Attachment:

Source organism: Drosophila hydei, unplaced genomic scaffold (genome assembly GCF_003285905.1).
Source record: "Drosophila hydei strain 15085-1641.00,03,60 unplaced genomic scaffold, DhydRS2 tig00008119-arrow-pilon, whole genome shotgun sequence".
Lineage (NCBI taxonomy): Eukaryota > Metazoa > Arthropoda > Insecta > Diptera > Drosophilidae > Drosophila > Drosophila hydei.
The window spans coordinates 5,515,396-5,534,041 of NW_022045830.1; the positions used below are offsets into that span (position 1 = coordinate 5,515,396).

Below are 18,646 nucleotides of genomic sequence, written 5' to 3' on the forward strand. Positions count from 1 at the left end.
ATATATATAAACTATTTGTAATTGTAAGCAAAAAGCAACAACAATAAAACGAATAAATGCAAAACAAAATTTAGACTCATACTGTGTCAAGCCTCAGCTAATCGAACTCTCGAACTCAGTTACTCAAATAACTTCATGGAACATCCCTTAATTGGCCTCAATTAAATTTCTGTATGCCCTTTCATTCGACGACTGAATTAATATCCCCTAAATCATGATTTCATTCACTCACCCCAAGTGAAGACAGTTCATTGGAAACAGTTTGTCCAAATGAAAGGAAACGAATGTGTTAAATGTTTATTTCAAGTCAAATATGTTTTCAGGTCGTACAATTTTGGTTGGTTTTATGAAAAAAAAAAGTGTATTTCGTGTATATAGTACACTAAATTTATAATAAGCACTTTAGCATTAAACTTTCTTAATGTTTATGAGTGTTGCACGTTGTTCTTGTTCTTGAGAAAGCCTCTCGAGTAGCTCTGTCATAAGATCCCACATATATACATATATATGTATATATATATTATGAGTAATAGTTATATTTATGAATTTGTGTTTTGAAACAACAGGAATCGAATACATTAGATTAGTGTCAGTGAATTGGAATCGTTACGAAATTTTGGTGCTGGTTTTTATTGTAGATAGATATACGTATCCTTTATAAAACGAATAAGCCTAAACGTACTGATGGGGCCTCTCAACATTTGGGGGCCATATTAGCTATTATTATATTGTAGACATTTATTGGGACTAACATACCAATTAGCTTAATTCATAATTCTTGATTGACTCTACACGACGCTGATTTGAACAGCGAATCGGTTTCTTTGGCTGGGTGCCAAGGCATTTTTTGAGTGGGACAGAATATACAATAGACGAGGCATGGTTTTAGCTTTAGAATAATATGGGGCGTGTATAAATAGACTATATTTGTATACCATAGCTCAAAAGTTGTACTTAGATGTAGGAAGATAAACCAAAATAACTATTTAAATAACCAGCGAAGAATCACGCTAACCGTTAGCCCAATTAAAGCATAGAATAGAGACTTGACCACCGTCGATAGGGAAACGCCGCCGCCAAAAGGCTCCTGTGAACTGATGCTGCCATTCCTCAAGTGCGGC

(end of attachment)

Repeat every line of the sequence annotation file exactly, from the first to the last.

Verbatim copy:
Source organism: Drosophila hydei, unplaced genomic scaffold (genome assembly GCF_003285905.1).
Source record: "Drosophila hydei strain 15085-1641.00,03,60 unplaced genomic scaffold, DhydRS2 tig00008119-arrow-pilon, whole genome shotgun sequence".
Lineage (NCBI taxonomy): Eukaryota > Metazoa > Arthropoda > Insecta > Diptera > Drosophilidae > Drosophila > Drosophila hydei.
The window spans coordinates 5,515,396-5,534,041 of NW_022045830.1; the positions used below are offsets into that span (position 1 = coordinate 5,515,396).

Below are 18,646 nucleotides of genomic sequence, written 5' to 3' on the forward strand. Positions count from 1 at the left end.
ATATATATAAACTATTTGTAATTGTAAGCAAAAAGCAACAACAATAAAACGAATAAATGCAAAACAAAATTTAGACTCATACTGTGTCAAGCCTCAGCTAATCGAACTCTCGAACTCAGTTACTCAAATAACTTCATGGAACATCCCTTAATTGGCCTCAATTAAATTTCTGTATGCCCTTTCATTCGACGACTGAATTAATATCCCCTAAATCATGATTTCATTCACTCACCCCAAGTGAAGACAGTTCATTGGAAACAGTTTGTCCAAATGAAAGGAAACGAATGTGTTAAATGTTTATTTCAAGTCAAATATGTTTTCAGGTCGTACAATTTTGGTTGGTTTTATGAAAAAAAAAAGTGTATTTCGTGTATATAGTACACTAAATTTATAATAAGCACTTTAGCATTAAACTTTCTTAATGTTTATGAGTGTTGCACGTTGTTCTTGTTCTTGAGAAAGCCTCTCGAGTAGCTCTGTCATAAGATCCCACATATATACATATATATGTATATATATATTATGAGTAATAGTTATATTTATGAATTTGTGTTTTGAAACAACAGGAATCGAATACATTAGATTAGTGTCAGTGAATTGGAATCGTTACGAAATTTTGGTGCTGGTTTTTATTGTAGATAGATATACGTATCCTTTATAAAACGAATAAGCCTAAACGTACTGATGGGGCCTCTCAACATTTGGGGGCCATATTAGCTATTATTATATTGTAGACATTTATTGGGACTAACATACCAATTAGCTTAATTCATAATTCTTGATTGACTCTACACGACGCTGATTTGAACAGCGAATCGGTTTCTTTGGCTGGGTGCCAAGGCATTTTTTGAGTGGGACAGAATATACAATAGACGAGGCATGGTTTTAGCTTTAGAATAATATGGGGCGTGTATAAATAGACTATATTTGTATACCATAGCTCAAAAGTTGTACTTAGATGTAGGAAGATAAACCAAAATAACTATTTAAATAACCAGCGAAGAATCACGCTAACCGTTAGCCCAATTAAAGCATAGAATAGAGACTTGACCACCGTCGATAGGGAAACGCCGCCGCCAAAAGGCTCCTGTGAACTGATGCTGCCATTCCTCAAGTGCGGC